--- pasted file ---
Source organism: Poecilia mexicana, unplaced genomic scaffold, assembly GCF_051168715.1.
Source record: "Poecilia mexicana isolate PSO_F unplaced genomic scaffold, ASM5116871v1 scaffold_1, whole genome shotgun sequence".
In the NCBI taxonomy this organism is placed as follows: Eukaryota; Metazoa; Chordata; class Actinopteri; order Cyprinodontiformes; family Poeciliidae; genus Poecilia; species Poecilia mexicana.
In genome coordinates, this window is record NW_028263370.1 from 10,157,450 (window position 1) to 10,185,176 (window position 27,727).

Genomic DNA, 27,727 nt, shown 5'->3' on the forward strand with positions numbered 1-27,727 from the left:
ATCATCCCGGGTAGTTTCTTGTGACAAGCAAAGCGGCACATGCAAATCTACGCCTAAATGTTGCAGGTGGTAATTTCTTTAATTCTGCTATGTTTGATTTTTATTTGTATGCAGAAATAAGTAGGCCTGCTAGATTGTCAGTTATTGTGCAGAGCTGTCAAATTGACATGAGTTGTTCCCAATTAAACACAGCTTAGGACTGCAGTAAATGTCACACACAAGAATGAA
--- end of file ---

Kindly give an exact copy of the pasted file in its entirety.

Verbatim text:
Source organism: Poecilia mexicana, unplaced genomic scaffold, assembly GCF_051168715.1.
Source record: "Poecilia mexicana isolate PSO_F unplaced genomic scaffold, ASM5116871v1 scaffold_1, whole genome shotgun sequence".
In the NCBI taxonomy this organism is placed as follows: Eukaryota; Metazoa; Chordata; class Actinopteri; order Cyprinodontiformes; family Poeciliidae; genus Poecilia; species Poecilia mexicana.
In genome coordinates, this window is record NW_028263370.1 from 10,157,450 (window position 1) to 10,185,176 (window position 27,727).

Genomic DNA, 27,727 nt, shown 5'->3' on the forward strand with positions numbered 1-27,727 from the left:
ATCATCCCGGGTAGTTTCTTGTGACAAGCAAAGCGGCACATGCAAATCTACGCCTAAATGTTGCAGGTGGTAATTTCTTTAATTCTGCTATGTTTGATTTTTATTTGTATGCAGAAATAAGTAGGCCTGCTAGATTGTCAGTTATTGTGCAGAGCTGTCAAATTGACATGAGTTGTTCCCAATTAAACACAGCTTAGGACTGCAGTAAATGTCACACACAAGAATGAA